Monday, September 29, 2008

The Beginnings of Coffee and Hope

April '06: As our plane touched down in the Raleigh-Durham airport, I pondered what had brought us here. The last eight months had been trying for both Jody and me - She found the lump on her breast in August '05 and by April '06 she had endured three surgeries and two rounds of chemotherapy. She was declared "cancer-free" by her doctors and we were heading to the ocean to celebrate...

On our first full day at the beach house, Jody is able to walk only about a mile. The last eight months have taken an enormous toll on her body and spirit. BUT, less than a week later, she is jogging with me for up to three minutes at a time and we walk/jog the entire distance to the point – over two miles each way. It is the most remarkable healing I have ever witnessed.

Back in Iowa I am still not sure of what to do with all I have learned and felt through this crisis. I suggest to a friend that I have an idea for a one-man show - working title: BOOB, ONE GUY’S TAKE ON BREAST CANCER. He chuckles and says it might be fun someday, but that I have only begun to climb the mountain to find the "new normal." I have no idea what he means.

April '07: I find myself back at the North Carolina beach house once again (BIG thanks to Julie and Carl for letting me repeatedly retreat there.) Now I know what my friend meant. I have met 50 brave men through Men Against Breast Cancer: all caregivers, all of them part of my "Band of Brothers." I have interviewed over 20 guys and gotten their take on what it means to be a primary caregiver for the woman you love and fear losing. With them I have climbed a mountain to help redefine what Jody’s and my life together means.

With me are reams of notes, and transcriptions of interviews ready for cutting and pasting on my laptop. I confront the daunting task of writing the first draft, including song lyrics, of the play we start rehearsing September 30. That’s September 30 2008. Coffee and Hope opens in less than a month.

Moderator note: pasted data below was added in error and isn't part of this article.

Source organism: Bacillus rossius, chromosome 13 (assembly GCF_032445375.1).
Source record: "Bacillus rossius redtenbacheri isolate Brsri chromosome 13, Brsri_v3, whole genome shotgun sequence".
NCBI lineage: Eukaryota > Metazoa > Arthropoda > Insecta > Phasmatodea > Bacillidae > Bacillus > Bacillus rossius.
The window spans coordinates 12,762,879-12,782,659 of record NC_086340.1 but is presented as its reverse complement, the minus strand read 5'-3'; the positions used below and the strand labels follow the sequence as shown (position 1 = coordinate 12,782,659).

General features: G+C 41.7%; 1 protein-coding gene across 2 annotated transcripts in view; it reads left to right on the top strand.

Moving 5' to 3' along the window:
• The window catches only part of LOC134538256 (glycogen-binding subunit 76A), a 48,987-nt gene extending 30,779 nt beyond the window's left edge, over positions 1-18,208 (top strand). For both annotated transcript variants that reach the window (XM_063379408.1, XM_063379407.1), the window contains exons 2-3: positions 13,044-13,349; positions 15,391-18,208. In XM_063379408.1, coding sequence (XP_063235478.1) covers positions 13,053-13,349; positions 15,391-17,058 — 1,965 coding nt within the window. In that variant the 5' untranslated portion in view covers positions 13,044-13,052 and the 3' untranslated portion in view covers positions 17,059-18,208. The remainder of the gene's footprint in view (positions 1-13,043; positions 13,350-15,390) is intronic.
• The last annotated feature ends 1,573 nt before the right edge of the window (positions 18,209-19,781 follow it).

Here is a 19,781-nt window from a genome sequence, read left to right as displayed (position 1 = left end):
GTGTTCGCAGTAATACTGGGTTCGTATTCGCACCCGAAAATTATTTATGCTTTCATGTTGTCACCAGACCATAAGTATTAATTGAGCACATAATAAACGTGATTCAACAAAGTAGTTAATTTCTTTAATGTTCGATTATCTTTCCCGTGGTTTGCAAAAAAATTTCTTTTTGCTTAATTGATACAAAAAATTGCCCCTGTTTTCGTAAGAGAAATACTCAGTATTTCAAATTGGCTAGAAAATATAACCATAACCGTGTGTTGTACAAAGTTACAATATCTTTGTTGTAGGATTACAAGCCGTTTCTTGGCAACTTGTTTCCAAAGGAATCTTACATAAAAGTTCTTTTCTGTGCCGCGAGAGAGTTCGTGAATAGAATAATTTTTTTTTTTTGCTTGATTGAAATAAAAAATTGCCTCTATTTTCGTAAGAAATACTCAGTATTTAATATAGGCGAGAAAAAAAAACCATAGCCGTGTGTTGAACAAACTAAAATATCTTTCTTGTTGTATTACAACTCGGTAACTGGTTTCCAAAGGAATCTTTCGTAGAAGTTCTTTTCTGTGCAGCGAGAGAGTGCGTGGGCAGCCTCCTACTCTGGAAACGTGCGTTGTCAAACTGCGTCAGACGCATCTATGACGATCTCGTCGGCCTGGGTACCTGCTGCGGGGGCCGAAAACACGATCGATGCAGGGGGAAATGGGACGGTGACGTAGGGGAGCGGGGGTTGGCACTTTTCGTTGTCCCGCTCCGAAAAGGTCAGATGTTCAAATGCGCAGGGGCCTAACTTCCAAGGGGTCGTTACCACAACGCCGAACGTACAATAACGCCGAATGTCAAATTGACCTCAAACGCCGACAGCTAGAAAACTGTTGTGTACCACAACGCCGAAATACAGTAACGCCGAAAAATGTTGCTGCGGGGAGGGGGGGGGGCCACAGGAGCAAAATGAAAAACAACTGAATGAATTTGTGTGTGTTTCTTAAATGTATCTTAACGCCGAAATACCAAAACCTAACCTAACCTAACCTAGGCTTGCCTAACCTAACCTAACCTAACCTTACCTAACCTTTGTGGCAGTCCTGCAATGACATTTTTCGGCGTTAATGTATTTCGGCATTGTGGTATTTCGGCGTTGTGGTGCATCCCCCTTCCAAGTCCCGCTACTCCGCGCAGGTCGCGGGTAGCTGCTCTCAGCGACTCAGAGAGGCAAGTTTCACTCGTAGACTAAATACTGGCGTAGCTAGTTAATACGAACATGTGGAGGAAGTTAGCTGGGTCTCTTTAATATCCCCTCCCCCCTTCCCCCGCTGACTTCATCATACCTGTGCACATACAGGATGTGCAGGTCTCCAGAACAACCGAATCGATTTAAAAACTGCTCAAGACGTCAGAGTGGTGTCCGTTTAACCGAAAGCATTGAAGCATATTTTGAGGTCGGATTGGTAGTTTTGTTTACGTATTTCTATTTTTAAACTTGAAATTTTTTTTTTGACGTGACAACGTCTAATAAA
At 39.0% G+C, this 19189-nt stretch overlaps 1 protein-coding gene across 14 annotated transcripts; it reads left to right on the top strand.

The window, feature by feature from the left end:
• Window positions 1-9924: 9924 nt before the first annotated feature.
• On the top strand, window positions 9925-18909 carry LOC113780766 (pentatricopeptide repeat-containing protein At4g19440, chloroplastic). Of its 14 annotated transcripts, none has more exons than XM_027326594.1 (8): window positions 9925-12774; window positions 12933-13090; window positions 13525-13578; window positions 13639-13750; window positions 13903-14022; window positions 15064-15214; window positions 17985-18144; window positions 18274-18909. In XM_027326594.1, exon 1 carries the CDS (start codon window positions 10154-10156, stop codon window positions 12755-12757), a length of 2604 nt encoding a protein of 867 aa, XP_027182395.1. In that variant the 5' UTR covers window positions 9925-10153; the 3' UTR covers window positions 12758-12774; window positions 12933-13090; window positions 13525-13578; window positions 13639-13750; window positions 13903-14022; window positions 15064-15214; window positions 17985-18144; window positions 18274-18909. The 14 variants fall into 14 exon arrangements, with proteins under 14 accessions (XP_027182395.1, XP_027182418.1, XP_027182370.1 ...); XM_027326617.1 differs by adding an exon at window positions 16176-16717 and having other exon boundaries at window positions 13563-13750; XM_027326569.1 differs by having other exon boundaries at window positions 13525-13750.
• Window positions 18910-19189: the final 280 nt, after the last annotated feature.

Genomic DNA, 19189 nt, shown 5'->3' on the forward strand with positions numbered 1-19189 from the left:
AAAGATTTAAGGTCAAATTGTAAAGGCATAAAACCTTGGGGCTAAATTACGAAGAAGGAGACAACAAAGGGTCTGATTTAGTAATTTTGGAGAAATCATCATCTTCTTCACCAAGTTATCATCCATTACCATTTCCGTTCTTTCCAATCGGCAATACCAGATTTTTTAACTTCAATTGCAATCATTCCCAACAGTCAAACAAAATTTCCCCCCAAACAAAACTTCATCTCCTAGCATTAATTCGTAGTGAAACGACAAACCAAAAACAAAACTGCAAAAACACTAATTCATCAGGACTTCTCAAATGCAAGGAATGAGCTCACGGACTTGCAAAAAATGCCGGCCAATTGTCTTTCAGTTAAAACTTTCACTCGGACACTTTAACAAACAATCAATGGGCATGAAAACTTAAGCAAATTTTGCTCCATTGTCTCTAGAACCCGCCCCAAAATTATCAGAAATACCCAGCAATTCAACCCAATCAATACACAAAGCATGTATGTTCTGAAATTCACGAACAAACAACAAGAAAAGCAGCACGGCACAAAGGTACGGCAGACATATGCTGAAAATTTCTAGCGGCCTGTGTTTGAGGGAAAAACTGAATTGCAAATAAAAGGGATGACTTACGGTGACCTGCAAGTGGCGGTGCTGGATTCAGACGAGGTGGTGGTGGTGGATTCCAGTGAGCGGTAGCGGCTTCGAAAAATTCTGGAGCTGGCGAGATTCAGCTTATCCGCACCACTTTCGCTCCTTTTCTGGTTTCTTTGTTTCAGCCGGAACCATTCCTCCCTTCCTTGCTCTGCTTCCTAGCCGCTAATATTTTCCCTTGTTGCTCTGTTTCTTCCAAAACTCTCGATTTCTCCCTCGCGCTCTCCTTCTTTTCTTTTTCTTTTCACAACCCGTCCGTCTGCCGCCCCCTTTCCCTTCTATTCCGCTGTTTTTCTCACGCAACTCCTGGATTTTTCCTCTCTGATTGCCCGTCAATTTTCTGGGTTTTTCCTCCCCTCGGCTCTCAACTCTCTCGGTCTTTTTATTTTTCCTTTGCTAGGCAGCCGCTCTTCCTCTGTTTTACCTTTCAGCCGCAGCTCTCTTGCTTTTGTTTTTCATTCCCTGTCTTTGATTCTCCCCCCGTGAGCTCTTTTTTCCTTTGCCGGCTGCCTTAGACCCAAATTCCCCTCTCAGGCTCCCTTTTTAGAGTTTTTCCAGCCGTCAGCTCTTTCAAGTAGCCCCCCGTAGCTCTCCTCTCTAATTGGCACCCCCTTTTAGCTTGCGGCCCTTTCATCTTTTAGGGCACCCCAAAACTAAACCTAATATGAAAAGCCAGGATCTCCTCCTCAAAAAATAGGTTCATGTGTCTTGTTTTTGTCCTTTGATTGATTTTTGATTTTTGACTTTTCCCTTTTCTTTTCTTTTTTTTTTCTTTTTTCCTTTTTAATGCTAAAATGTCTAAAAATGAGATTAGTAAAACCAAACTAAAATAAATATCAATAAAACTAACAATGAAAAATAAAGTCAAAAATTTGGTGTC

The time has come to share all these guys' amazing stories – I hope the production proves worthy of their trust.

More to come soon.

Ron Clark

Tuesday, September 09, 2008

Theatre Reviews: Stones in His Pockets

Wow! We had a great opening weekend for Stones in His Pockets. We also had a few reviewers stop by and see the show.

Matthew Brewbaker had a blast reviewing Stones on behalf of the Iowa City Theatre Blog. Check out his review here!

Loren Keller from encourages audiences to see Stones for "the acting magic." Click here to read his review!

If you haven't made it to a performance yet... no worries! There are 12 more shows before the end of the run. Visit our website to order tickets today. Hope to see you at the show!

Tuesday, September 02, 2008

Stones in His Pockets: Director's Blog

You probably think Macintosh or Cortland when you think of "Apple Boxes" - but in the film industry they're something else entirely. Scott Olinger, scenic and lighting designer for Stones in His Pockets, first introduced them in an early production meeting as a possibility for creating flexible set pieces.

Traditionally these Apple Boxes - wooden boxes of varying sizes with hand holes on each end - are used to prop up furniture or light-stands, leveling a camera dolly track, or providing temporary seats, workbenches, and steps. If the Apple Box is used to make an actor appear taller, either because of their height, or because of the way a particular shot is composed, it's sometimes jokingly referred to as a "Man Maker." Think Tom Cruise.

Our six boxes in Stones create acting levels, specify location, and even make jokes (only Tim Budd could turn acting with boxes into a laugh). The actors manipulate the boxes into a bus, bar stools, a prayer kneeler, and much more. Oh -and they do make one of the play's fifteen characters TALLER.

Jody Hovland